She came into his office with acute dental pain, accompanied by her mother and aunt, says Dr. Steven Perlman, a Boston dentist, recounting a health-care nightmare he sees over and over.
The 30-something woman with Down’s syndrome hadn’t been to a dentist in eight years. She had infected gums and abscesses. She was 100 pounds overweight. She had not received a pelvic examination or a pap smear in years. And she had a heart murmur that her doctor had not detected.
“It is outrageous that doctors can get away with providing such little care,” says Perlman, who treats developmentally disabled people. “The neglect is horrific. … And it is sad that caretakers also expect so little.”
The woman, whose name the doctor would not reveal, needed surgery in an operating room for her dental condition. A doctor Perlman called in to examine the woman while she was under anesthesia also detected a gynecological problem that should have been treated years earlier.
Such indifferent care of the mentally retarded systematically plagues our medical system, says Tim Shriver, president and CEO of the Special Olympics.
Shriver, the son of Special Olympics founder Eunice Kennedy Shriver, is releasing a 175-page report to coincide with the winter Special Olympics, taking place in Anchorage, Alaska, from March 4-11. The aim is to bring attention to how this vulnerable population needs help.
The research is believed to be the first of its kind to compile information about the physical and mental health of the mentally retarded.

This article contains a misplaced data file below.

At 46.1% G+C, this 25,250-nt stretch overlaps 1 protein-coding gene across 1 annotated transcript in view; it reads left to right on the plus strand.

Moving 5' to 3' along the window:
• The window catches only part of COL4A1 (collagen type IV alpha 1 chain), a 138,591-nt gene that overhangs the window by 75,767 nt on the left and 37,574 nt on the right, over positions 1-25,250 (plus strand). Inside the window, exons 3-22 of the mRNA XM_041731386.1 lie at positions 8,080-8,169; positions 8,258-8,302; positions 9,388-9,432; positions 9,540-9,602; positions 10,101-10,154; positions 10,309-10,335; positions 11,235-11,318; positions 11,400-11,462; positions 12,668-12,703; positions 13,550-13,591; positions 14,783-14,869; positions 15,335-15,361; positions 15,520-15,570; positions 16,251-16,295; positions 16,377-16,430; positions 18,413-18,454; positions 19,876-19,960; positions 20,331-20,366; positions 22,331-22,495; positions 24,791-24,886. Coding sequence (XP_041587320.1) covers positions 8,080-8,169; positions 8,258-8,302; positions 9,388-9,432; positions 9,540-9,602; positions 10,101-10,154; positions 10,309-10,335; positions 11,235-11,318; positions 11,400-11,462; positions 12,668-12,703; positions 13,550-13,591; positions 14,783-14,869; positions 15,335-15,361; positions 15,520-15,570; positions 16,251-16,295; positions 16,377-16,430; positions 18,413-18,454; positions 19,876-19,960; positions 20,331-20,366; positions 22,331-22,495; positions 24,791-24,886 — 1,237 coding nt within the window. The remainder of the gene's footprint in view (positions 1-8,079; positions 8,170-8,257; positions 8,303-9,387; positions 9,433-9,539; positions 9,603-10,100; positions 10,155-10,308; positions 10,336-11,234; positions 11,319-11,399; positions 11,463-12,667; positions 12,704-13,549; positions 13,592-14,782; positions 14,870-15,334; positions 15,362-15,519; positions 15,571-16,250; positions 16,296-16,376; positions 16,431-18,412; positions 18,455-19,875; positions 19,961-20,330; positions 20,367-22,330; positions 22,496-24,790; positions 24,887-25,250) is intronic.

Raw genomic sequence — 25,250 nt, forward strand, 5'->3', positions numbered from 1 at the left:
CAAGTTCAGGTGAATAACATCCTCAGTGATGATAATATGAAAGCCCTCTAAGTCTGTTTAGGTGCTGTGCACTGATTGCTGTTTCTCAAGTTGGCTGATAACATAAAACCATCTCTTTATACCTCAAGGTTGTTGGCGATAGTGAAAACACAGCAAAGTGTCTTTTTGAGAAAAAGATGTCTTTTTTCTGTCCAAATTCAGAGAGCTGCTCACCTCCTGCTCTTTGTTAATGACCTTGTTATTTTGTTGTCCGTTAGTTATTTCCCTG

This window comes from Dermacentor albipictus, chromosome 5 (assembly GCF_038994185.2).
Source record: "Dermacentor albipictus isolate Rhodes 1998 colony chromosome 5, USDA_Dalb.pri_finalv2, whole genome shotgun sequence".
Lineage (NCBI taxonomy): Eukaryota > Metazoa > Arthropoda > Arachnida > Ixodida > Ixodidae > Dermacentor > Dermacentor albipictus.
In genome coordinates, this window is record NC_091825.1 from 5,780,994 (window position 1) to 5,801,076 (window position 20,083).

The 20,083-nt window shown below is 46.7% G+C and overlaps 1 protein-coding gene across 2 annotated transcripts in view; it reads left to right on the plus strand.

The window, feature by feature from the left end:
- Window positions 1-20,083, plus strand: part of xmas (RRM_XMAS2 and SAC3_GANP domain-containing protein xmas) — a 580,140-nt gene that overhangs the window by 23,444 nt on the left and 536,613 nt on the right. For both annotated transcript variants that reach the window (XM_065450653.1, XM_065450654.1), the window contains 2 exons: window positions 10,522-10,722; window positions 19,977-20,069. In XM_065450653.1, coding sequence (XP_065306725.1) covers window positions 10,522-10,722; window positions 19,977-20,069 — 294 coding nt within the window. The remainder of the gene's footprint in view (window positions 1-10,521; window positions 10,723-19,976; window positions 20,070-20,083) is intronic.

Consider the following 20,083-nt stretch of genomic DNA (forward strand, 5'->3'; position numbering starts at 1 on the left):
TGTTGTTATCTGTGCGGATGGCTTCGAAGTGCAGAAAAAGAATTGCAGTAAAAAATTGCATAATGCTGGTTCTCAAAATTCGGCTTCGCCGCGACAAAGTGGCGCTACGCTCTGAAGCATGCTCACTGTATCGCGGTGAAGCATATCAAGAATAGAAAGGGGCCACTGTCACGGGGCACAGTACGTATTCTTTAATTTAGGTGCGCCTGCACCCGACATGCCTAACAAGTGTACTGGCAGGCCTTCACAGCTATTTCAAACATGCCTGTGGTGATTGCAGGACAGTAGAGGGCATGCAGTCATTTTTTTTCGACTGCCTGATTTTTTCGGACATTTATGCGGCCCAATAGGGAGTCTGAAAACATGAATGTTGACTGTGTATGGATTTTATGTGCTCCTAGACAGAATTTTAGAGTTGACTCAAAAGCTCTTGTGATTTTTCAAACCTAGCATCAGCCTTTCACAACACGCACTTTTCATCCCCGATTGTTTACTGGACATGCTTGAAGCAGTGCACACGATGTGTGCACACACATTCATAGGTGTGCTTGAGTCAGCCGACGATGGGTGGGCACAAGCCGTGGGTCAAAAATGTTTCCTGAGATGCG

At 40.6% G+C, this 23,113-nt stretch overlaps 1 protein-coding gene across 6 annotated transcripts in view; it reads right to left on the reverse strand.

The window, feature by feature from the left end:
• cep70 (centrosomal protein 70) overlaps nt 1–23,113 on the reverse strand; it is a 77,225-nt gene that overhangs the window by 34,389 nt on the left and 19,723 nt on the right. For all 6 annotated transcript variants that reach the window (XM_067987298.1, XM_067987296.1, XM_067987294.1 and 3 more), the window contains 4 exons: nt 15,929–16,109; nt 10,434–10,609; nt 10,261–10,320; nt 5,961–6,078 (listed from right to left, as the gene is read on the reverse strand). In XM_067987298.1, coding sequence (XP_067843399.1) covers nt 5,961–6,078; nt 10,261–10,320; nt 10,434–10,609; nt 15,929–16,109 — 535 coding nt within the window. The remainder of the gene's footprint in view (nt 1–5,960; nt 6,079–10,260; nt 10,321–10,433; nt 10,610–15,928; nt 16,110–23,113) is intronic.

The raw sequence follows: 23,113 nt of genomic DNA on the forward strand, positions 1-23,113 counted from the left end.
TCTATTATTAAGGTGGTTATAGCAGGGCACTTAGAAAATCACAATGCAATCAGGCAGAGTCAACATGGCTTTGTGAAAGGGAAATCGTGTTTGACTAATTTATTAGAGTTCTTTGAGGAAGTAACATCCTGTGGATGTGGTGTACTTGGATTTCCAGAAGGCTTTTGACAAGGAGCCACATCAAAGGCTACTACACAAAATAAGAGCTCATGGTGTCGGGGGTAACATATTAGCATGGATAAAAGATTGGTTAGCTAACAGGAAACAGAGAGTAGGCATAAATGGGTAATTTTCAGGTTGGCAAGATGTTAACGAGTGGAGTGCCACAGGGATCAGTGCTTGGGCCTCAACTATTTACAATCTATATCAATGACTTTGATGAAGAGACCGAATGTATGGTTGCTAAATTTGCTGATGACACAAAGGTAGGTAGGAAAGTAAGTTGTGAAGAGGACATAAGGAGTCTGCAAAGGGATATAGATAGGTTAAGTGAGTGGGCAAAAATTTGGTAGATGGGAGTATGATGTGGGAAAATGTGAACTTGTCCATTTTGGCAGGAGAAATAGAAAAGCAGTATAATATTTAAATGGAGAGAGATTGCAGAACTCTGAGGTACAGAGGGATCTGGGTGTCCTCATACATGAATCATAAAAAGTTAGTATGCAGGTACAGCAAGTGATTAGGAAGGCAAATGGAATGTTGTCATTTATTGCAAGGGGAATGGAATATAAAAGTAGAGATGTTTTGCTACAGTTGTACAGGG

Conducted by Edward Zigler, Sterling professor of psychology at Yale University, and his colleague Sally Horowitz, the study found that, among the many areas of neglect, medical school curricula do not even address how to care for this population.
Federal and state insurance programs also particularly neglect the retarded: Dental care is covered by Medicaid until a person is 21, but after that very limited care is provided, Zigler says.
While this restriction affects all poor people, the developmentally disabled get short shrift because doctors, who resist Medicaid patients as it is because of low reimbursement rates, especially avoid the mentally retarded, says Dr. Stephen Corbin, a dentist and dean of the Special Olympics University.
Doctors Avoid Mentally Retarded Patients
Doctors often are reluctant to treat mentally retarded patients because many do not communicate and can be difficult to handle, says Zigler. And family members, grateful when a doctor does agree to see a loved one, aren’t aggressive enough in getting good care, the report says.
“It is a blind spot in our health-care system, and the result is scandalous,” Shriver says.
Although physically disabled people get attention, the federal government, insurers and providers are not paying attention to the needs of the mentally disabled, he says.
In an attempt to address the inadequacy, a Senate Appropriations Committee hearing on the issue, chaired by Sen. Ted Stevens, R-Alaska, is to be held Monday in Anchorage.
Perlman also has been active in treating what he calls these severely underserved people. He started a program, called “Special Olympics, Special Smiles” now available in 51 cities. It provides dental care and referrals for other health care for the mentally retarded.
“These people need help,” he says.